Re: The Individual Mandate Is Unconstitutional/Tyrannical.

I posted this comment I thought blog-worthy:

If I don’t have health insurance I pay more taxes.  If I don’t pay my taxes I go to jail.  Therefore not buying health insurance is punishable by going to prison and is thus tyranny.

This is the logic of conservatives.

Here’s some more:

If I don’t have kids I pay more taxes.  If I don’t pay my taxes I go to jail.  Therefore abstinence is punishable by going to prison and is thus

Or this:

If I don’t get married I pay more taxes.  If I don’t pay my taxes I go to jail.  Therefore not being married is punishable by going to prison and is thus

Or this:

If I earn my income by a paycheck rather than from investments I pay more taxes.  If I don’t pay my taxes I go to jail.  Therefore having a job  is punishable by going to prison and is thus

Etc, etc, etc.

The government has the right to tax you.  You can pay more in taxes or buy health insurance, get married, have kids, invest in the stock market etc.  But to claim that taxation with representation is tyranny is insane and just ignorant on so many levels.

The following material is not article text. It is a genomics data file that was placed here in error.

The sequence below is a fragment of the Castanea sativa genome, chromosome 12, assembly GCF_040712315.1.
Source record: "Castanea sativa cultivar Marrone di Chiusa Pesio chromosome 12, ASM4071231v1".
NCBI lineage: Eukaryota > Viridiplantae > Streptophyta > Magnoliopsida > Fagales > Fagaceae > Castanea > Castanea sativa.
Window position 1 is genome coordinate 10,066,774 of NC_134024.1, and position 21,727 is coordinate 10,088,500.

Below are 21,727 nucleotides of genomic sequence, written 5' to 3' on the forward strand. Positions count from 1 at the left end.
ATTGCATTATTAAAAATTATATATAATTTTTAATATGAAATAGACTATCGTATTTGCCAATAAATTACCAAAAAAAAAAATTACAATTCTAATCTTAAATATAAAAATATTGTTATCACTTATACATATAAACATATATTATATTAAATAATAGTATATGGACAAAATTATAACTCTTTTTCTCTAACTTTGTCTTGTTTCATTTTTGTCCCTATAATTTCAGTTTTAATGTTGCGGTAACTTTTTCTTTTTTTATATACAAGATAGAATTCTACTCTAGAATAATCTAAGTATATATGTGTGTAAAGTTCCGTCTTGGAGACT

About agnophilo

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27 Responses to Re: The Individual Mandate Is Unconstitutional/Tyrannical.

  1. cmdr_keen says:

    Interesting comparisons. Though to most reasonable people, they’re ridiculous (comparisons) but so many people buy into them.While I believe healthcare costs, reform, and health insurance reform is needed, I think the Obama health insurance plans are far from perfect. I’m not 100% convinced by the mandate – I think that’s going too far – but there are so many other aspects that are positive and much needed.Another comparison is social security – surely that’s an “unconstitutional mandate” if health insurance is, right!?

  2. agnophilo says: